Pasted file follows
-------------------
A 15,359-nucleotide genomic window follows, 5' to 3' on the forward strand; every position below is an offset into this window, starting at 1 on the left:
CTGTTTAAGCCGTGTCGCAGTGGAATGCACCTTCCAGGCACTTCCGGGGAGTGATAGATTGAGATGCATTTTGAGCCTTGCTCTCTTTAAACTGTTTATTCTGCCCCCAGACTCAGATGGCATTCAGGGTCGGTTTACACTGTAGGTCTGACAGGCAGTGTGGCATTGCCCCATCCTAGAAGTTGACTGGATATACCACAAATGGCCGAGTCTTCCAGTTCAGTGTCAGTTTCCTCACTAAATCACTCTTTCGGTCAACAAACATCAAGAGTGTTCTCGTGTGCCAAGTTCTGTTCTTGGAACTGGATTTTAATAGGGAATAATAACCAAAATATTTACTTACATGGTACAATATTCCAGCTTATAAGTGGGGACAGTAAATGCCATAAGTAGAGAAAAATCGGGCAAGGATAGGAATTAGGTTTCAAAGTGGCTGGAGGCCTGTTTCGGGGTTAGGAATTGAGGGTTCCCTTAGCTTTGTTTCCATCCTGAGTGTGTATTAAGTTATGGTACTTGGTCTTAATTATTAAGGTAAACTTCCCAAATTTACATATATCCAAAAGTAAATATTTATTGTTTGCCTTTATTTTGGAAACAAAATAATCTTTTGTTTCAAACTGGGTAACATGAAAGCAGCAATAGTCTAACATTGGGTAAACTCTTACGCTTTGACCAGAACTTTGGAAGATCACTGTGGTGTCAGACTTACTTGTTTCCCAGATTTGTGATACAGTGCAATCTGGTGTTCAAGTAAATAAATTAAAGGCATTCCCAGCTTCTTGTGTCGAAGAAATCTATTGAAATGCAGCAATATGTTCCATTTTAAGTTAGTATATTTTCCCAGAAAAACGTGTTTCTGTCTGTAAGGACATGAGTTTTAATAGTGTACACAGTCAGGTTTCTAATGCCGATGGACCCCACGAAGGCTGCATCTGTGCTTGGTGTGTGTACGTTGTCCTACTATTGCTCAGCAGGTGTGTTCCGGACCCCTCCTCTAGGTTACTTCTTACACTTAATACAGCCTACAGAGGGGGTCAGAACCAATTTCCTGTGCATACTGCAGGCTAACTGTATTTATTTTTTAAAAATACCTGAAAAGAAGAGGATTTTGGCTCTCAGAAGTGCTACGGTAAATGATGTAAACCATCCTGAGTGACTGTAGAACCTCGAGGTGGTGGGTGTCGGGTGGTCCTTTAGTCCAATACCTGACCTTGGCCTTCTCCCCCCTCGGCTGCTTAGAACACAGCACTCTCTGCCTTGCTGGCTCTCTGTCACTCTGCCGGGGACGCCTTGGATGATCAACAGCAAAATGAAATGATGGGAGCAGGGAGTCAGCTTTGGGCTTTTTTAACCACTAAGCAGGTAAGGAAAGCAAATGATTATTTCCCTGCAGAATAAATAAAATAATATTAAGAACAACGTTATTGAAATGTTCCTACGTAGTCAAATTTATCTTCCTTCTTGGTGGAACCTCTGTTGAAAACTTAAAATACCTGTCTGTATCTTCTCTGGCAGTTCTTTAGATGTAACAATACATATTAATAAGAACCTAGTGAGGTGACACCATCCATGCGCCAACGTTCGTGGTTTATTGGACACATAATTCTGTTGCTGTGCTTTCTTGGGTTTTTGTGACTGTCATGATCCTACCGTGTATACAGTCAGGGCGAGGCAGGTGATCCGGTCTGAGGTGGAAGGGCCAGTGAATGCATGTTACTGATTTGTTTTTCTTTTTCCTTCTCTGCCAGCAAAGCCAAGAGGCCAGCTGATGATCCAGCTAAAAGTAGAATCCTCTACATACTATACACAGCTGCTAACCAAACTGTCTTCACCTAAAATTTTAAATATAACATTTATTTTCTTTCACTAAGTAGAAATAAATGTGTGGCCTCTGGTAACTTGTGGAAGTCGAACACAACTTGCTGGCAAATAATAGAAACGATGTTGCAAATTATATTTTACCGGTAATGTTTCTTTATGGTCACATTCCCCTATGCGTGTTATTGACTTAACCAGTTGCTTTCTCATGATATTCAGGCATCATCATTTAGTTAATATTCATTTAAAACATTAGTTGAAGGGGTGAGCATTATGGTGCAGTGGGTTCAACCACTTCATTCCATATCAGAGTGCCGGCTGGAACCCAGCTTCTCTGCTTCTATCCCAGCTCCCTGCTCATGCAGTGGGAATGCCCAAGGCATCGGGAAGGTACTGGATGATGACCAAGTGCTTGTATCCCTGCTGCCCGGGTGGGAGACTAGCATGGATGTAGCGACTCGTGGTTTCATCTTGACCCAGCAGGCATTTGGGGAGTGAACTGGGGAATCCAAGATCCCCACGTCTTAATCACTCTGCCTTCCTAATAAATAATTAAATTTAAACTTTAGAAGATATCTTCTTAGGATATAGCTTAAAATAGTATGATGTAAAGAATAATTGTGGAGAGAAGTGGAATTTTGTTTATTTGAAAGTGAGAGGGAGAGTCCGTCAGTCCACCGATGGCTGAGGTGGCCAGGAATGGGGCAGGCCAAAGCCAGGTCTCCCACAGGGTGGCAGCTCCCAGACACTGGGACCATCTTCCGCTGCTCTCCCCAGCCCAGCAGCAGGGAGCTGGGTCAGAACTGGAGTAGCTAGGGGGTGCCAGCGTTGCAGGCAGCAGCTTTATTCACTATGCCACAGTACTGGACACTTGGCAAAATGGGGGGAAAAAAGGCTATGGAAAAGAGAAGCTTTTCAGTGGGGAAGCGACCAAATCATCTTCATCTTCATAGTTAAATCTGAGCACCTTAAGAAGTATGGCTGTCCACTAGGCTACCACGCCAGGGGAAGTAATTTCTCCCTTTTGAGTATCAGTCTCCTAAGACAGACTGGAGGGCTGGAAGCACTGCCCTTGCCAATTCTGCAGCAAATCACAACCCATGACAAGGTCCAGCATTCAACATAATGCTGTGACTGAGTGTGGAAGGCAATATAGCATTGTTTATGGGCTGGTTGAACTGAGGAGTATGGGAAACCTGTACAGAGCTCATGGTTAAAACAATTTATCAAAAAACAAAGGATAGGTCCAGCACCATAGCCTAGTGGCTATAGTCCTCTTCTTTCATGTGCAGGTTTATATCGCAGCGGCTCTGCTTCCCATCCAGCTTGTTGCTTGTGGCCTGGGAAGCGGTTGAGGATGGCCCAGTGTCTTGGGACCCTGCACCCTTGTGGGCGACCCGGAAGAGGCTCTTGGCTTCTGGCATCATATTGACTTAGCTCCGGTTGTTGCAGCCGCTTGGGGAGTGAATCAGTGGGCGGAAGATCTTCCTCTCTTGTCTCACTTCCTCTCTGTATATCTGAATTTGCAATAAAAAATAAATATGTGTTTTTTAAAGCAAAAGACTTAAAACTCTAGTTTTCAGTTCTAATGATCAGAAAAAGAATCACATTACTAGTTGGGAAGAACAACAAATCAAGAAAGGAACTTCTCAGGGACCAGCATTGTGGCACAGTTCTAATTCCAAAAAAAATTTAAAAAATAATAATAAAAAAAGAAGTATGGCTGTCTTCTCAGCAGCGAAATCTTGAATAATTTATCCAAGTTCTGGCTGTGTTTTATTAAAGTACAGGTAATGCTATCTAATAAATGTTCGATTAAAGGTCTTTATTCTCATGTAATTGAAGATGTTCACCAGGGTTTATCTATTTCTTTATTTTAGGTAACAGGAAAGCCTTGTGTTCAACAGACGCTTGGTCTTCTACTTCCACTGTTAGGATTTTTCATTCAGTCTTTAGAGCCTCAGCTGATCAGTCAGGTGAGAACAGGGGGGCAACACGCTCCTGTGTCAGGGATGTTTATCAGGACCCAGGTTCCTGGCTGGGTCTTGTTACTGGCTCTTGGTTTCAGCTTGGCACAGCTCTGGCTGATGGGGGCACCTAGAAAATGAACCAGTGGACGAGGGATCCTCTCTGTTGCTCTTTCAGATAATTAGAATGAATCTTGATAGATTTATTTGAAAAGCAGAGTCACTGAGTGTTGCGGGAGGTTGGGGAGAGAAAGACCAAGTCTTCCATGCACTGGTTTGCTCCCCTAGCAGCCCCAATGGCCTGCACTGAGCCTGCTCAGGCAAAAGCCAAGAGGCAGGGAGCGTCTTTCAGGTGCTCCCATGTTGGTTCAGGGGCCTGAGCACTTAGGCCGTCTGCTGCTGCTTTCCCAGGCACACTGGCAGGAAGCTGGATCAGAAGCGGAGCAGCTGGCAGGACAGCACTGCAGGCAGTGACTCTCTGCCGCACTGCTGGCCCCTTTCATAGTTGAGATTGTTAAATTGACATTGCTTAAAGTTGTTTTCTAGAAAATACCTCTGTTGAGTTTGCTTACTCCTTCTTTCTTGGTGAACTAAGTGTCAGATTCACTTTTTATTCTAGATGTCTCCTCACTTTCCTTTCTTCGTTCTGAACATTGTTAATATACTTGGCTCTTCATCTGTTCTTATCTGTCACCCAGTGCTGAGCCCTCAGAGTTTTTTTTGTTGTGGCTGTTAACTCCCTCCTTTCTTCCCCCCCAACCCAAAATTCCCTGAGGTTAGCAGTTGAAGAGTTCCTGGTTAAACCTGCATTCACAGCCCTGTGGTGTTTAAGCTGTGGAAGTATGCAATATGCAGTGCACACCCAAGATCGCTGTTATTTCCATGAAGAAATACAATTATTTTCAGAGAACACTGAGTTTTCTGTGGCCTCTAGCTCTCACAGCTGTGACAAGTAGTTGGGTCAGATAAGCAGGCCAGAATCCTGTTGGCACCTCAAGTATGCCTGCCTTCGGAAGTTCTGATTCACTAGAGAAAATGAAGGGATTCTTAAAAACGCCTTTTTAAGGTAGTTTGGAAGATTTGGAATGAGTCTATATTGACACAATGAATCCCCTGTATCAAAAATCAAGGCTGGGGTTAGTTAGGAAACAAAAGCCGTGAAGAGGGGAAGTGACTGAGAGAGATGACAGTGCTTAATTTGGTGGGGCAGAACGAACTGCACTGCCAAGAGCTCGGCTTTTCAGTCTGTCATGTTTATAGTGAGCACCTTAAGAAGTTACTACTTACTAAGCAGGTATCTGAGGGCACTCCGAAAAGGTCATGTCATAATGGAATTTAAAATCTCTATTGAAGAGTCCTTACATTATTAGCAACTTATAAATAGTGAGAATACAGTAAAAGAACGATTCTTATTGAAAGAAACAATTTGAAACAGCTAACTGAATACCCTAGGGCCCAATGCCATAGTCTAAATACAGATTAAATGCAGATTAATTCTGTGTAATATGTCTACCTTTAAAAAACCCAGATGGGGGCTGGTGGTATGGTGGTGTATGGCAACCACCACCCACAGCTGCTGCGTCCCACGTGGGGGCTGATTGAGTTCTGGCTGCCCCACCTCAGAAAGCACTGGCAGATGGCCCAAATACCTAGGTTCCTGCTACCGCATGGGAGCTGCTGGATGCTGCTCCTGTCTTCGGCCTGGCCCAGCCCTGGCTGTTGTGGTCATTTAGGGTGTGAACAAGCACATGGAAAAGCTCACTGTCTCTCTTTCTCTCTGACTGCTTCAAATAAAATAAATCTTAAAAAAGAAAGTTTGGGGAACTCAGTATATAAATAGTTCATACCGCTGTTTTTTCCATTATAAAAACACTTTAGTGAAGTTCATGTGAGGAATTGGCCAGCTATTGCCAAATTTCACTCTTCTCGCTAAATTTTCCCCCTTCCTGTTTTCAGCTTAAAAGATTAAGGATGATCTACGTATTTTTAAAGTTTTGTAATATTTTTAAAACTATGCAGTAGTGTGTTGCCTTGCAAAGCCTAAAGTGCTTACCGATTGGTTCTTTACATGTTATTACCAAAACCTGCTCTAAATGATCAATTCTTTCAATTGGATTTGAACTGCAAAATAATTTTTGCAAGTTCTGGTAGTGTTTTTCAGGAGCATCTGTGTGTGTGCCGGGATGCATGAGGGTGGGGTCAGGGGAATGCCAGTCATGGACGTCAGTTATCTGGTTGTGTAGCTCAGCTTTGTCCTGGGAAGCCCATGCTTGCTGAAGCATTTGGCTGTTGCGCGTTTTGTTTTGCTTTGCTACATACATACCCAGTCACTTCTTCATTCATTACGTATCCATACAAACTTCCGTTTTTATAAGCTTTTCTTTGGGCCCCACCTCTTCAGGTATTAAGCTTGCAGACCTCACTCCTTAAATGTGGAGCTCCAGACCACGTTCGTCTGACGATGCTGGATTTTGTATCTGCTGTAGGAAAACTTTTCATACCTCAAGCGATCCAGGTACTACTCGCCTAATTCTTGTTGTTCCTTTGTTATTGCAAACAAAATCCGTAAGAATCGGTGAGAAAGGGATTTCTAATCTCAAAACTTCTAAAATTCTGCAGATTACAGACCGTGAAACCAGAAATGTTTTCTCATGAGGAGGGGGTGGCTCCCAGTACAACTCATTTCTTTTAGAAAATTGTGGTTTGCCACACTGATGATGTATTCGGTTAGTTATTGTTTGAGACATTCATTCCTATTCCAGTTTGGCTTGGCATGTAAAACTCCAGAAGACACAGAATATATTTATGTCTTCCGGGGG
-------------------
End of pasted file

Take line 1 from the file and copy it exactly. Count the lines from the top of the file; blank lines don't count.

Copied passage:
A 15,359-nucleotide genomic window follows, 5' to 3' on the forward strand; every position below is an offset into this window, starting at 1 on the left: